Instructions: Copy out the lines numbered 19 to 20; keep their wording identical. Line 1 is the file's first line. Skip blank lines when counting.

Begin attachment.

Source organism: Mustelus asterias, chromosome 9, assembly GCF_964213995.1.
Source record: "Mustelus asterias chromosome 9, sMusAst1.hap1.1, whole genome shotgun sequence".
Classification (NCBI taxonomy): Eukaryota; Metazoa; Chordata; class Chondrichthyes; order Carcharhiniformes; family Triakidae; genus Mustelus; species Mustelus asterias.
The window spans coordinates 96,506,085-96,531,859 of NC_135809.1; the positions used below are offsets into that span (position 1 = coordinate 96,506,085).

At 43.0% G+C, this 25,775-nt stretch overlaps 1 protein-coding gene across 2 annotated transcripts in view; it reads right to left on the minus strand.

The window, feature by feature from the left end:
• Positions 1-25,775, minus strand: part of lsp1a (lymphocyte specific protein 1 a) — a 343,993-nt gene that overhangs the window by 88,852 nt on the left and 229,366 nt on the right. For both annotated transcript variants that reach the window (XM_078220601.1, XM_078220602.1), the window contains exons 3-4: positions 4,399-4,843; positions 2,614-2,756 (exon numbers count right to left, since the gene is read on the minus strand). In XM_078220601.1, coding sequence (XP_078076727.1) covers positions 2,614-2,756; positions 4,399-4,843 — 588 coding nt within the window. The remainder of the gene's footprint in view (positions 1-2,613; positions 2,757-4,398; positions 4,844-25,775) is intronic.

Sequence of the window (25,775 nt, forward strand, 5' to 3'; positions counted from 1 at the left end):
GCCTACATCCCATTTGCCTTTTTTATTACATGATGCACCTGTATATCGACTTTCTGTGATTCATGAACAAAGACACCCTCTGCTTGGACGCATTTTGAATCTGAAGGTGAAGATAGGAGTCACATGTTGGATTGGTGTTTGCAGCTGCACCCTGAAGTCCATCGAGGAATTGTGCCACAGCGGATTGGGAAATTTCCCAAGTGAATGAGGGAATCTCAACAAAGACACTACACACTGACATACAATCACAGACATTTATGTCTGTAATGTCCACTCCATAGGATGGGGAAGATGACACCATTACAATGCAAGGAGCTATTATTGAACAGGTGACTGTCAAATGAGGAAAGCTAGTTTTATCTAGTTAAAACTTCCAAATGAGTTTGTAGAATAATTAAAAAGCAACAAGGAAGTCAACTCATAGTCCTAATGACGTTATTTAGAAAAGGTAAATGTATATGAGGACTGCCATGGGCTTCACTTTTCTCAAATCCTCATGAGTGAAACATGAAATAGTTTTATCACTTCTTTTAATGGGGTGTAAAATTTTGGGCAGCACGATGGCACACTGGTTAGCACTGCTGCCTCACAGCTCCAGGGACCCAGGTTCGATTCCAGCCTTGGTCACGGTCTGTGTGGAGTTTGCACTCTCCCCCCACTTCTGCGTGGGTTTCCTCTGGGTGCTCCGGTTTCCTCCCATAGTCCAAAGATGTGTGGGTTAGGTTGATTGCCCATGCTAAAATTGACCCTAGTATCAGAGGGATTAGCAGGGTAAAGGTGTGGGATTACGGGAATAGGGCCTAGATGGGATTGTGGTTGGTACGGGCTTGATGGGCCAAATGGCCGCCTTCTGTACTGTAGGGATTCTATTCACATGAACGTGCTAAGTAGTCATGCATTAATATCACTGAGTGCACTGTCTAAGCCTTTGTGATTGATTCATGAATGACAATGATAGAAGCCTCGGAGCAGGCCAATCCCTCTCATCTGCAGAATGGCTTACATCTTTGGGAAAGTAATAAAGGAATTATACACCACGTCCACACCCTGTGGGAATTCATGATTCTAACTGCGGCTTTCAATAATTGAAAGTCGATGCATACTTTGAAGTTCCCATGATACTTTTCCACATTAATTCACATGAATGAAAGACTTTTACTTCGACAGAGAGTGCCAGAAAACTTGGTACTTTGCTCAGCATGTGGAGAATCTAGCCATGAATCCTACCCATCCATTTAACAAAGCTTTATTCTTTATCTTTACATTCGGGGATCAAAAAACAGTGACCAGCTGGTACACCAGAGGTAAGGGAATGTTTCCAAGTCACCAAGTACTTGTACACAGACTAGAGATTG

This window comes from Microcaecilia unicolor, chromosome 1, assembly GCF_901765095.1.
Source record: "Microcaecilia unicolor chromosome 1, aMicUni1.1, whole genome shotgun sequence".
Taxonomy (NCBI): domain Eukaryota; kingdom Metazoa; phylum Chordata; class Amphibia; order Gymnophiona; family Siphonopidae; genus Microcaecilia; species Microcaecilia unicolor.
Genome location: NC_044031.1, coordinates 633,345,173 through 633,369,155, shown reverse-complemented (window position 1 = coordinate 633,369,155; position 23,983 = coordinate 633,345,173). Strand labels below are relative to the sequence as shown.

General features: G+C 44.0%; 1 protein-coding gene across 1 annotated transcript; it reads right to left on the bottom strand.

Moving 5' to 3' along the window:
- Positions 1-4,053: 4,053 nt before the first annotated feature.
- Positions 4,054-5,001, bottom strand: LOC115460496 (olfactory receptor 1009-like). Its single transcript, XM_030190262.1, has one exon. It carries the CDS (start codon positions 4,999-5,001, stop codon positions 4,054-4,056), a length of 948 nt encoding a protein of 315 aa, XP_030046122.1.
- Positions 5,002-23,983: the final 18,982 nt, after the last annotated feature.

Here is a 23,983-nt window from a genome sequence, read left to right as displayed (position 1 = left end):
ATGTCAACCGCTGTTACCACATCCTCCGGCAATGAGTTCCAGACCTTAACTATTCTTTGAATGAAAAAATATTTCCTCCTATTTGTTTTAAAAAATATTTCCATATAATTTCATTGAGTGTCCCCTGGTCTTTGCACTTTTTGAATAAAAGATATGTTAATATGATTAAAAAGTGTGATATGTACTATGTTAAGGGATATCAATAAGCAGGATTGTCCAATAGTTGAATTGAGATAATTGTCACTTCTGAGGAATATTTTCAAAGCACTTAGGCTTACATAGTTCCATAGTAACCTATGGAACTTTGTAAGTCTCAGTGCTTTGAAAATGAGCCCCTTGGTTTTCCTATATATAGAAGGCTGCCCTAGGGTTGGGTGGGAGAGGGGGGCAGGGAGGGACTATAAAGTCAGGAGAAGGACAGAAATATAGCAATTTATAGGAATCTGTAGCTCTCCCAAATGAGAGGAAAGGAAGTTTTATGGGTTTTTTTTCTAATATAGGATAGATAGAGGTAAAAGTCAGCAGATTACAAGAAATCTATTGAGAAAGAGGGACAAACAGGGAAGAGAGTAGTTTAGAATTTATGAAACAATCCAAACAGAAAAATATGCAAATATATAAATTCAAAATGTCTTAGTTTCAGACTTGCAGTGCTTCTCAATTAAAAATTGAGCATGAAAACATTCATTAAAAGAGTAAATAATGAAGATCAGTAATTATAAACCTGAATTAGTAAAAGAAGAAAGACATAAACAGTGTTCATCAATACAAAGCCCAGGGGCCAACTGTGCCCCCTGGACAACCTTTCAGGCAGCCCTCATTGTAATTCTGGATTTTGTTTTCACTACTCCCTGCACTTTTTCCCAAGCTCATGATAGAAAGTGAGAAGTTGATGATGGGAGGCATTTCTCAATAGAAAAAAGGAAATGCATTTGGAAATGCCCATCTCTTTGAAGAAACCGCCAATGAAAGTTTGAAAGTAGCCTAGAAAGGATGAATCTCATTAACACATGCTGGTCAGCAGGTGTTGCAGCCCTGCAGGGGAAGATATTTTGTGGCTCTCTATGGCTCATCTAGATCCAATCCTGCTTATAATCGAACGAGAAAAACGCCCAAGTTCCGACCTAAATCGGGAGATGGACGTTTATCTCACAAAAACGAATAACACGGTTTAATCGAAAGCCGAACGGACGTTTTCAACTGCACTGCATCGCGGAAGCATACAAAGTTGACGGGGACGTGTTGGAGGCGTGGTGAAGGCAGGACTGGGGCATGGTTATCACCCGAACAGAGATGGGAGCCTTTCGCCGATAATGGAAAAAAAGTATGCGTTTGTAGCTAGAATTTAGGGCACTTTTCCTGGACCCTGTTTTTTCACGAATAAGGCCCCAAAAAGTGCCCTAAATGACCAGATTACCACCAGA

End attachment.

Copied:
Here is a 23,983-nt window from a genome sequence, read left to right as displayed (position 1 = left end):
ATGTCAACCGCTGTTACCACATCCTCCGGCAATGAGTTCCAGACCTTAACTATTCTTTGAATGAAAAAATATTTCCTCCTATTTGTTTTAAAAAATATTTCCATATAATTTCATTGAGTGTCCCCTGGTCTTTGCACTTTTTGAATAAAAGATATGTTAATATGATTAAAAAGTGTGATATGTACTATGTTAAGGGATATCAATAAGCAGGATTGTCCAATAGTTGAATTGAGATAATTGTCACTTCTGAGGAATATTTTCAAAGCACTTAGGCTTACATAGTTCCATAGTAACCTATGGAACTTTGTAAGTCTCAGTGCTTTGAAAATGAGCCCCTTGGTTTTCCTATATATAGAAGGCTGCCCTAGGGTTGGGTGGGAGAGGGGGGCAGGGAGGGACTATAAAGTCAGGAGAAGGACAGAAATATAGCAATTTATAGGAATCTGTAGCTCTCCCAAATGAGAGGAAAGGAAGTTTTATGGGTTTTTTTTCTAATATAGGATAGATAGAGGTAAAAGTCAGCAGATTACAAGAAATCTATTGAGAAAGAGGGACAAACAGGGAAGAGAGTAGTTTAGAATTTATGAAACAATCCAAACAGAAAAATATGCAAATATATAAATTCAAAATGTCTTAGTTTCAGACTTGCAGTGCTTCTCAATTAAAAATTGAGCATGAAAACATTCATTAAAAGAGTAAATAATGAAGATCAGTAATTATAAACCTGAATTAGTAAAAGAAGAAAGACATAAACAGTGTTCATCAATACAAAGCCCAGGGGCCAACTGTGCCCCCTGGACAACCTTTCAGGCAGCCCTCATTGTAATTCTGGATTTTGTTTTCACTACTCCCTGCACTTTTTCCCAAGCTCATGATAGAAAGTGAGAAGTTGATGATGGGAGGCATTTCTCAATAGAAAAAAGGAAATGCATTTGGAAATGCCCATCTCTTTGAAGAAACCGCCAATGAAAGTTTGAAAGTAGCCTAGAAAGGATGAATCTCATTAACACATGCTGGTCAGCAGGTGTTGCAGCCCTGCAGGGGAAGATATTTTGTGGCTCTCTATGGCTCATCTAGATCCAATCCTGCTTATAATCGAACGAGAAAAACGCCCAAGTTCCGACCTAAATCGGGAGATGGACGTTTATCTCACAAAAACGAATAACACGGTTTAATCGAAAGCCGAACGGACGTTTTCAACTGCACTGCATCGCGGAAGCATACAAAGTTGACGGGGACGTGTTGGAGGCGTGGTGAAGGCAGGACTGGGGCATGGTTATCACCCGAACAGAGATGGGAGCCTTTCGCCGATAATGGAAAAAAAGTATGCGTTTGTAGCTAGAATTTAGGGCACTTTTCCTGGACCCTGTTTTTTCACGAATAAGGCCCCAAAAAGTGCCCTAAATGACCAGATTACCACCAGA